Oben wins JEA Rising Star Award


Nancy “Joanie” Oben works with Skylar Hurley (’20) on the Robinson newspaper

Alanna Felton, Editor-in-Chief

Many Robinson students recognize Nancy “Joanie” Oben, as the teacher in charge of Robinson’s journalism program in room 112, but few realize how much she actually juggles. Oben is responsible for teaching and guiding the Morning Show class, the TV Production I class, two Journalism I classes, the Newspaper class, and the Yearbook class.

In addition to supervising all of these classes, Oben is available to students before, after, and all throughout the school day. “People come in starting at eight o’clock, asking to borrow a camera, they come in afterschool, they ask to stay late, they come in during lunch, and I’m never one to say no because I think you want them to be passionate about what they are doing,” She said.

Now, Oben is receiving recognition for her hard work as one of just 10 journalism advisers around the country to be honored with the Journalism Education Association’s 2018 Rising Star Award, a distinction for teachers with five or less years of experience in the field.

Oben describes winning the Rising Star Award as a complete surprise, recounting how she was sitting at home, watching Bachelor in Paradise, when she received a voicemail from a member of the JEA awards committee. “I thought that meant that they were just letting me know that I lost before they published it,” Oben said. Instead, when Oben called the number back, she found out that she was being honored with the award. “I was very shocked because I didn’t think that I was actually going to win,” She said.

Oben’s career as a journalism adviser was another surprise, brought about when she decided that she wanted to move back home to Florida from her then-residence in Atlanta, where she was working in marketing. Her sister, Alice Oben, who teaches AP European History at Robinson, suggested Oben apply for Robinson’s vacant journalism adviser position.

“It happened very, very fast.” Oben said. She wasn’t sure if teaching was for her but decided to give the job a try. By January of her first year at Robinson, Oben found herself staying after school until 7:00pm to work the with the yearbook’s editor-in-chief. “I just knew that this was something that I really liked and I really enjoyed and it wasn’t always easy, but I think I really make a difference here,” Oben said.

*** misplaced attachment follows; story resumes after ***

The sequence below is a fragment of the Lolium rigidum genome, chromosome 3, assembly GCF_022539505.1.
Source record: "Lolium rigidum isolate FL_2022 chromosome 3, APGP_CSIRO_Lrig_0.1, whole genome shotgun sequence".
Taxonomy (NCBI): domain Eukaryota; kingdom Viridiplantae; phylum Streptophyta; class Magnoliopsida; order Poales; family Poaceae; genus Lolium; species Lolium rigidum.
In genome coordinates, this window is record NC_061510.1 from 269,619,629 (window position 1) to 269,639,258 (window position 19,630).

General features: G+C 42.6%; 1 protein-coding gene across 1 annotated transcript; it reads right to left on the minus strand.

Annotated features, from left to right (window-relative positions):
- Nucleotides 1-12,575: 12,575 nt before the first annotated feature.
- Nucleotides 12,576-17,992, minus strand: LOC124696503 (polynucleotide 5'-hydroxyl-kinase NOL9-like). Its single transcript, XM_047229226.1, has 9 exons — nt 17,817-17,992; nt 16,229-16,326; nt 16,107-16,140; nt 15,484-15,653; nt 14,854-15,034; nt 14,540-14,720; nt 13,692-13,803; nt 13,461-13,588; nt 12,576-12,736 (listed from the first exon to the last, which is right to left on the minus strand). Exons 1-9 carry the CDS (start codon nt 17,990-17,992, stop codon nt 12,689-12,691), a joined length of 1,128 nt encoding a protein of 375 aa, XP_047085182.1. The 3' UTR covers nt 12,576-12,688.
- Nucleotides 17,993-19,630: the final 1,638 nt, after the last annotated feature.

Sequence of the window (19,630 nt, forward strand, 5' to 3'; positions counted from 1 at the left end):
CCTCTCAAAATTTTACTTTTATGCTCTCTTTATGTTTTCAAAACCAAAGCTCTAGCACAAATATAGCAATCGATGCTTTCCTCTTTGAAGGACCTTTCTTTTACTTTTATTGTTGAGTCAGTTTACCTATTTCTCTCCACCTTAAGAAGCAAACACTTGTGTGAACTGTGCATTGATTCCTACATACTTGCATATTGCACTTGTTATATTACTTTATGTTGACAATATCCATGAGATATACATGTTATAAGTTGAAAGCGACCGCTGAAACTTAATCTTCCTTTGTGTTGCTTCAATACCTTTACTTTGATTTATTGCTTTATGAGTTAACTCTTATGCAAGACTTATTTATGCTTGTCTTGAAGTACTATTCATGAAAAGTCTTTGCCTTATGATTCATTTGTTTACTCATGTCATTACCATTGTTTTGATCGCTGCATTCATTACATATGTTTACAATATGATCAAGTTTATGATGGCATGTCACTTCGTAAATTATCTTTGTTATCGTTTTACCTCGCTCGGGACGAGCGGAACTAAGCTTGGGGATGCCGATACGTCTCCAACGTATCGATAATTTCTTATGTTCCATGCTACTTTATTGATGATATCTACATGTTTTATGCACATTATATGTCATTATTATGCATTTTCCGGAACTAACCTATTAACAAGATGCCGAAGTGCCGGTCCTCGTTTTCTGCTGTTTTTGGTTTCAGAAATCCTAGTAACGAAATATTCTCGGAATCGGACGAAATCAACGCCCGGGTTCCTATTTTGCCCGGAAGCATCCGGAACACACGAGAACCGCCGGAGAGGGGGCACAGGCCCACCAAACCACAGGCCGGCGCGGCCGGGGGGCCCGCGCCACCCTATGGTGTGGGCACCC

After four years at Robinson, Oben now feels at home in the school, and has no plans to leave any time soon. She sees her primary role as a journalism adviser as helping students to help themselves. She provides support and assistance when they need it but believes that is also important for them to learn from trial and error. “I think that the best learning is always learning on the job… [students] need to have their own growth, and if you’re always doing something for them, then that growth won’t happen,” Oben said.

This emphasis on students’ self-sufficiency is echoed by Robinson’s principal, Robert Bhoolai, who wrote Oben a recommendation for the award. “She really works on building relationships with her students and ensuring that they feel empowered to go and seek the information that they need to write a great story,” Bhoolai said.

“I think she’s grown the program immensely… She’s worked tirelessly to get grants to be able to put new technology, new furniture in the room, to make the students feel like they’re in a professional newsroom.” He said.

Oben was nominated for the award by her JEA Mentor, Vicki McCash Brennan, and her Walsworth yearbook representative, Adam Livesay. Brennan was Oben’s mentor for the past two years, where she has seen the Robinson journalism program grow and evolve under Oben’s supervision. “Her first step was like okay let’s at least get the newspaper and website working as a team, because they naturally work together,” Brennan said.

Brennan believes that one of Oben’s most important contributions to journalism at Robinson is the combination of the print and online newspaper staffs. “As journalists in the twenty first century, you have to learn a lot of different skills,” Brennan said. She praises Oben for making sure her students are proficient in a reporting across a variety of journalistic mediums.

Most of all, Brennan is impressed with Oben’s ability to juggle advising the newspaper, yearbook, and TV broadcast programs at Robinson all at once. “She does everything… it is a lot, what she does, and she does it so well and so easily, like it’s not even a big job for her,” Brennan said.

While managing all of her responsibilities, Oben also has a big impact on her students who come to rely upon her for advice, support, and guidance.

Anna Thomas graduated Robinson in 2018 and was the Editor-in-Chief of the newspaper. She credits Oben with teaching her to be better a leader and journalist, often by letting Thomas learn from her own mistakes. “Ms. Oben has, without a doubt, changed my whole life,” Thomas said.

She believes that Oben goes above and beyond as both a teacher and a mentor. “Her willingness to always help and put others before her is what sets her apart from almost every other teacher I’ve ever come in contact with,” Thomas said.

From students to journalists to administrators, Oben makes an impact on everyone around her. The students and teachers that have seen the Robinson journalism program expand and improve under her guidance are happy to see her recognized for her hard work, and excited to see what she will do next.

“She deserves it and should absolutely be recognized for being such a great journalism teacher at a very young age,” Brennan said “She can only get better from here.”